Built Heritage Research Collaborative (BHRC) aims to develop collaborative research projects and facilitate the exchange of knowledge between different built environment researchers and practitioners working on conservation and heritage related issues with a focus on Hong Kong and the Greater China and Asia-Pacific regions.
In recent years, heritage conservation has become a growing subject of concern across all built environment disciplines. Built heritage, including not only architectural monuments but also diverse types of buildings, former industrial sites, large-scale infrastructures and entire landscapes are being increasingly revitalized for new uses and inscribed with new values and significance. These developments highlight heritage conservation as a dynamic, future-oriented practice that will play a key role in guiding long-term planning of cities and regions and providing alternative models of sustainable development.
The growing emphasis on socio-cultural processes and value production in heritage conservation has been reflected in UNESCO’s incorporation of the concept of “cultural landscapes” in the World Heritage Convention, and more recently with the introduction of “historic urban landscape” as a framework to interpret, conserve and manage urban heritage. These emergent approaches to heritage acknowledge that all places are shaped by the complex interplay of culture and nature within larger social and ecological systems, thus bringing to the fore ideas of continuity and resilience as well as the agency of diverse communities.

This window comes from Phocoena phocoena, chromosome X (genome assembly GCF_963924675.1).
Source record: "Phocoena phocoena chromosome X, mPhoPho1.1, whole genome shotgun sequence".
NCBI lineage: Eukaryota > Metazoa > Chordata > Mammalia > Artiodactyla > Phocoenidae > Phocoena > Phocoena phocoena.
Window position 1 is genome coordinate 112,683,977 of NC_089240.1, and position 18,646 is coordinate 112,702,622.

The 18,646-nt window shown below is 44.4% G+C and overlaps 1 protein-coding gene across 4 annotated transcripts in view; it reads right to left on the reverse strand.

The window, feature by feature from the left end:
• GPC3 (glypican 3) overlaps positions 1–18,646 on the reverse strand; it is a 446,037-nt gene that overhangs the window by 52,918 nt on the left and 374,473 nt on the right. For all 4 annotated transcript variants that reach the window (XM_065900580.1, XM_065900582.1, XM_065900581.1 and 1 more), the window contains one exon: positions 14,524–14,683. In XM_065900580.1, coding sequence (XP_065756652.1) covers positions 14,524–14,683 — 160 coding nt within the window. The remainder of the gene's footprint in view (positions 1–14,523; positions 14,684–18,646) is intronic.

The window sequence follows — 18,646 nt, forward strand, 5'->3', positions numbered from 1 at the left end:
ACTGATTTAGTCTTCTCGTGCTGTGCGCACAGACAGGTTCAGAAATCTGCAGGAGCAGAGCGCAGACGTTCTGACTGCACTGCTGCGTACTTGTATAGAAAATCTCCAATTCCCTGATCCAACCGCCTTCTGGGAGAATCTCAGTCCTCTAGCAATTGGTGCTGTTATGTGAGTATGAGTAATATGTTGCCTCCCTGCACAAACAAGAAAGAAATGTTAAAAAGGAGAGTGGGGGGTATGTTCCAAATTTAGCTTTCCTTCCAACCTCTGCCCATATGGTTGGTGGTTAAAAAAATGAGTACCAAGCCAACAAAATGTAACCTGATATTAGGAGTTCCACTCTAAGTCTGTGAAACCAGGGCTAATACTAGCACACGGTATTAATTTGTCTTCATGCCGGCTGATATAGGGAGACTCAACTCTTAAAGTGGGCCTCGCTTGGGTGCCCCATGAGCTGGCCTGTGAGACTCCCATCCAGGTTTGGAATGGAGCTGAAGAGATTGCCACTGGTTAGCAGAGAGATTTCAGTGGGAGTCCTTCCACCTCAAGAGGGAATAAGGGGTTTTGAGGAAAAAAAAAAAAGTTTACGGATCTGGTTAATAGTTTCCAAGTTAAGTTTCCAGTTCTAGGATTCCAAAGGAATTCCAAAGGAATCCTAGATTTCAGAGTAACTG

A key objective of Built Heritage Research Collaborative (BHRC) is to promote interdisciplinary research on built heritage based on both holistic and specific understandings of the multiple and interrelated values of heritage assets. This understanding builds on recent scholarship that moves the focus away from evaluating individual heritage sites on the basis of their on-site and building properties, to the dynamic relationships between sites and their larger contexts, allowing a systematic identification of the layered histories and competing values inscribed to a place by different agents over time. By engaging with new challenges to heritage protection in the 21st century, BHRC members seek to generate theoretical and practical insights on conservation and develop policy initiatives on sustainable, long term conservation planning and heritage management.
The establishment of BHRC fits with the strategic directions of FoA in generating high quality, cross-departmental, interdisciplinary research on the built environment that addresses emergent environmental and societal challenges in the 21st century.
The goals of BHRC include: